I came across this story about “haunted” Lafayette, Indiana.
It’s a typical soft news story about local authors and their new book of collected yarns. It also provided a little Fortean kick since, according to Mysterious America by Loren Coleman, place names that include “Fayette” or “Lafayette” have unusual activity or bad luck associated with them. I won’t go into depth about how that is totally selective cherry-picking and uninteresting. But, it is both.
In Lafayette, the authors rightly thought that a combination of interesting stories and local history would be winner. “I thought people would read about history if a ghost story was attached.” The article notes that the authors are “not ghost hunters, but writers who decided to document people’s stories about supernatural folklore.” They use the usual disclaimer, “We leave it up to the reader to decide whether they believe it or not.”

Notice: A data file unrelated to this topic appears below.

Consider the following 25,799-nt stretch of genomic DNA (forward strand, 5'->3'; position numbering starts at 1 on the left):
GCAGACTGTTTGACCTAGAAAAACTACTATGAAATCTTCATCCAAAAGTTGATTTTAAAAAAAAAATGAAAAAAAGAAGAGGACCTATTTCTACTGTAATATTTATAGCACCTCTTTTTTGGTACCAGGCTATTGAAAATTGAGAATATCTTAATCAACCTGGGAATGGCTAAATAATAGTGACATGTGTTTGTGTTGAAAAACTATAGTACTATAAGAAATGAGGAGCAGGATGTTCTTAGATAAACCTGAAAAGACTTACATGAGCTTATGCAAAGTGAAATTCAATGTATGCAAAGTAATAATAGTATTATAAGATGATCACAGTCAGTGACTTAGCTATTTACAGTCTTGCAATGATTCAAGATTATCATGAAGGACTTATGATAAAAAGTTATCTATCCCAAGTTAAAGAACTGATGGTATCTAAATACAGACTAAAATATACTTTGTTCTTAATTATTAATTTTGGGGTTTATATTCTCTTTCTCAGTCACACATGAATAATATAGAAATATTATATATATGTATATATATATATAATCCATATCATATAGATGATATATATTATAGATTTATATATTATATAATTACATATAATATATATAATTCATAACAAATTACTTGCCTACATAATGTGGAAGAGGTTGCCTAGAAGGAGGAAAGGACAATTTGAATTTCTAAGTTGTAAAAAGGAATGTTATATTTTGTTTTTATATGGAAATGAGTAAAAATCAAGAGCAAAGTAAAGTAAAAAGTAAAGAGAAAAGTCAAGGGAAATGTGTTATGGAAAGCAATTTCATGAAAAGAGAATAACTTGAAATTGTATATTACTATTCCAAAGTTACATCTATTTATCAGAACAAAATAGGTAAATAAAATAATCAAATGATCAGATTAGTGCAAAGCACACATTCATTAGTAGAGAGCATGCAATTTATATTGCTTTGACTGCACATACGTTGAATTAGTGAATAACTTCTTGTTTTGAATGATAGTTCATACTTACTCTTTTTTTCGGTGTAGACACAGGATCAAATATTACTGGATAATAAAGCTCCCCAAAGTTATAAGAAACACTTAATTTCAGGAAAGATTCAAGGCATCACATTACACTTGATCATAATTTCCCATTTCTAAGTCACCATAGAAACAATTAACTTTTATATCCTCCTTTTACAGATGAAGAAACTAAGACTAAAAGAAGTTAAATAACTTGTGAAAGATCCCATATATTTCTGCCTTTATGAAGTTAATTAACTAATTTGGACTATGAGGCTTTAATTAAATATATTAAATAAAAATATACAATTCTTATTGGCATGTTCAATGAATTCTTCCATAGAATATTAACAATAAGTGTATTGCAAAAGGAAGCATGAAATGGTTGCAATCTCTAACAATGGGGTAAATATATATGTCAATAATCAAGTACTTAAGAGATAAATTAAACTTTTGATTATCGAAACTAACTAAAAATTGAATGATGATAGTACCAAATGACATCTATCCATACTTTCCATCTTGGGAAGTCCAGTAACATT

There’s a problem with that idea. These stories aren’t categorized outright as fiction. They get shelved under “local interest” or “travel”. The concept of ghosts as genuine entities lacks scientific validity. The stories, however, can fall nicely into folklore as suggested. So, file ghost stories under “fiction” or “folklore” and quit treating them as “true stories”.